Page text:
It is really hard. I would probably not take all of my medicines. Like I would probably take, say, the Epilim and the Lyrica and the Durotram because I know that I can't stop them. I may leave out some of the others just because I know that Celebrex and Salazopyrin might upset my stomach being empty but you definitely need to take them slowly. You can't just take them all at once like I normally do, just take the lot and swallow them three or four at a time. Yes, you need to take them over a probably half an hour period just to make sure. Yes, getting sick is not a good thing.
Emma tried generic medicines, but she had reactions to one of them and had difficulty opening the package and swallowing the tablet of another one.
I think the only time I've had a problem with taking medicine, I had an Epilim brand. It was a generic. The packaging was really hard to get the tablets out of, like very hard. I actually had to cut the tablet out because I couldn’t push it out with my thumbs. I just said to the chemist, don’t give me that brand again because I just can't. It's like I don’t have the strength of my thumbs to do it … The tablet seemed to be slightly bigger than the Epilim brand. So that was a bit of a problem. Like, I'm okay like because I tend to swallow a few things at a time. But if they are just that bigger, it's quite, you know, annoying to the throat … I used to take Losec but the colouring in the tablet, for some reason, didn’t agree, was actually giving me reflux just because of my food intolerance. So the doctor has actually suggested breaking open the capsule and throwing the capsule away and swallowing the granules. I just ended up just swallowing the capsule anyway. It's been fine. It was quite funny taking things for reflux that actually give you reflux. So every time they've tried to swap to another brand of omeprazole, I'm just like, no. So, yes, just stick with one that [you know] … it makes you feel okay.
Emma found managing medicines easier when she was living at home. Now she lives on her own and goes out at night, she occasionally forgets her medicines.
I pretty much was probably only on one or two at that stage. So I probably remembered to take them because they were specifically with my meals. I guess Mum was there to remind me. Now that I'm on my own it's kind of like, you must remember. I do sometimes forget. If I do go out with my friends in the evening for dinner and I get home late at night, 11 o'clock, I may forget. I may not take all of them because it's so late in the evening. I guess that's the hardest thing. I get tired.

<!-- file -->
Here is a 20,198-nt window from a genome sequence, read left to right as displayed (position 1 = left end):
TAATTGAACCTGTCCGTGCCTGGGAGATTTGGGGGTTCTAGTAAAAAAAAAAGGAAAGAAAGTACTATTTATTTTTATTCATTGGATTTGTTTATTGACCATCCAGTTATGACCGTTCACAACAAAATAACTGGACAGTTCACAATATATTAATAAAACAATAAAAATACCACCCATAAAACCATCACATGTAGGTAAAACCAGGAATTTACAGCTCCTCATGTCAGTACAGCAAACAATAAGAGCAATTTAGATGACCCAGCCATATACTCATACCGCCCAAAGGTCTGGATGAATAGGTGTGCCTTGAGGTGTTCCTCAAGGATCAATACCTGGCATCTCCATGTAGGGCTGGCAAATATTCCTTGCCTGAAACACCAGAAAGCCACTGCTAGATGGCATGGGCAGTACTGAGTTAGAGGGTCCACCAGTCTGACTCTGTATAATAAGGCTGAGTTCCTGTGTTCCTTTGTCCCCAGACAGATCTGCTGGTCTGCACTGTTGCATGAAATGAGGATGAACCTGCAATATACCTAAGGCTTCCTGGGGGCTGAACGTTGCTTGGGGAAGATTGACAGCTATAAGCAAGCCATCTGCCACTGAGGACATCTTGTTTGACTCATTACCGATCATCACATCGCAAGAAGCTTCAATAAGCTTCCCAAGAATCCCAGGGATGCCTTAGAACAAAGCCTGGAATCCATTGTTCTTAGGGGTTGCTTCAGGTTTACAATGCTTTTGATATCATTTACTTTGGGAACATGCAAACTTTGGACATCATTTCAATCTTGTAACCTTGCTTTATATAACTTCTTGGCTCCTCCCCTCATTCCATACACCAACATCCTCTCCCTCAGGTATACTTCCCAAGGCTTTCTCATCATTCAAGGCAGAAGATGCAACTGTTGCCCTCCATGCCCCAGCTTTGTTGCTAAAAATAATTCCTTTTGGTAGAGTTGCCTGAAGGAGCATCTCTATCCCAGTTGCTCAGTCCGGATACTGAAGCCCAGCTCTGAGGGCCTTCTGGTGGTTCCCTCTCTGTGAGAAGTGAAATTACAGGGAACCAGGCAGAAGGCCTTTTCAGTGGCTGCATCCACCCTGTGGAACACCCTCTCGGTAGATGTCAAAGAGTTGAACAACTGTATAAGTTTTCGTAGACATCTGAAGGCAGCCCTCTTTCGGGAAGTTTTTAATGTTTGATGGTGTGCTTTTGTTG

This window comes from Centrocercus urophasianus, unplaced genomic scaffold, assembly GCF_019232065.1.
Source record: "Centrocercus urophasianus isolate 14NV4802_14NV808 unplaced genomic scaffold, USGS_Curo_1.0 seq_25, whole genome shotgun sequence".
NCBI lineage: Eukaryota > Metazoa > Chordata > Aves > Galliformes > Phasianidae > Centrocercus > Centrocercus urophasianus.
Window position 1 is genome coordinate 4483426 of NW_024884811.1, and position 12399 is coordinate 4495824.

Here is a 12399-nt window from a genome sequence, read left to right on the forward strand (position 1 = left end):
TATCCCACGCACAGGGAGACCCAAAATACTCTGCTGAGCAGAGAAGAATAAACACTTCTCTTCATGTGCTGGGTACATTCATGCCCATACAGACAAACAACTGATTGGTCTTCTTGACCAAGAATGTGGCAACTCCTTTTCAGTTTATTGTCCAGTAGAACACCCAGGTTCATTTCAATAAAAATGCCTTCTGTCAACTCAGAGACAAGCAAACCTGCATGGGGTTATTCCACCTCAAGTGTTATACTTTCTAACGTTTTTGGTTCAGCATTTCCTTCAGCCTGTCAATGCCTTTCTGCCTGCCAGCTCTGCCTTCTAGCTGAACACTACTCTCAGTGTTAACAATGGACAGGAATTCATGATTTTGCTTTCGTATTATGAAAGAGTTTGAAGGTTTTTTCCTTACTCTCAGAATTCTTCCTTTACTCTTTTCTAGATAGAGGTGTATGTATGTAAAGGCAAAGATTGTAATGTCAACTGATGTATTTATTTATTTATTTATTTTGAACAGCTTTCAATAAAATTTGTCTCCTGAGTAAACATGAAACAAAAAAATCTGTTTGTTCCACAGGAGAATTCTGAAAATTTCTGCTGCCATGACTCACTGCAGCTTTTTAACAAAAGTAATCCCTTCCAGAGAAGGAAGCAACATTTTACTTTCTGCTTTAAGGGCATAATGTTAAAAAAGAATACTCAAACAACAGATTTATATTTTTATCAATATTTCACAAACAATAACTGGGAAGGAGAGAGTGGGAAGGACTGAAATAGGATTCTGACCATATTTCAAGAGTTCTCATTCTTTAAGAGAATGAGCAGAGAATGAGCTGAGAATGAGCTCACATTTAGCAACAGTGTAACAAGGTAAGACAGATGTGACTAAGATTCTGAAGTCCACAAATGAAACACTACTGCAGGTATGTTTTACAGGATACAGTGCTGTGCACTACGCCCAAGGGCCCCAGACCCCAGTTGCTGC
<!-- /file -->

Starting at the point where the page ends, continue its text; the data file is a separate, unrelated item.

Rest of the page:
Emma only takes the complementary medicines her doctors suggest, because many of them trigger her food intolerances.
The only things I would take would be Amcal one a day. It’s a multivitamin. That’s because I've got food intolerance. So a lot of … I can't eat a lot of foods that have got vitamins. The Allergy Clinic has recommended that one just replace things. So probably vitamin B6 as well. They’ve all been recommended by doctors. So I haven't chosen to take anything. A lot of the things I may have tried in my younger days, like alternative kind of things. I can't take, I just found out they're not good for my intolerance. So I stopped all those kind of things and just stuck to what I've been told to take.
Emma does not mind close friends knowing about her medicines as much as she used to, but she prefers to keep her medicines away from people she doesn’t know well.
I guess originally I probably hid the medications if my friends were coming over. I didn’t really want people to see because I'm actually on a large amount of medication, probably over 10. So it doesn't really look good all piled up. Like I've got a small freezer at home so they're all sitting there. I guess with my really good friends, they know I'm on all these things now. So I just leave them there and I don’t bother. So I guess that probably doesn’t worry me now, having them out on show. I guess if someone I didn’t know so well was coming then I might hide them just to keep them away. You don’t really want people to know that you're on so many things, I guess.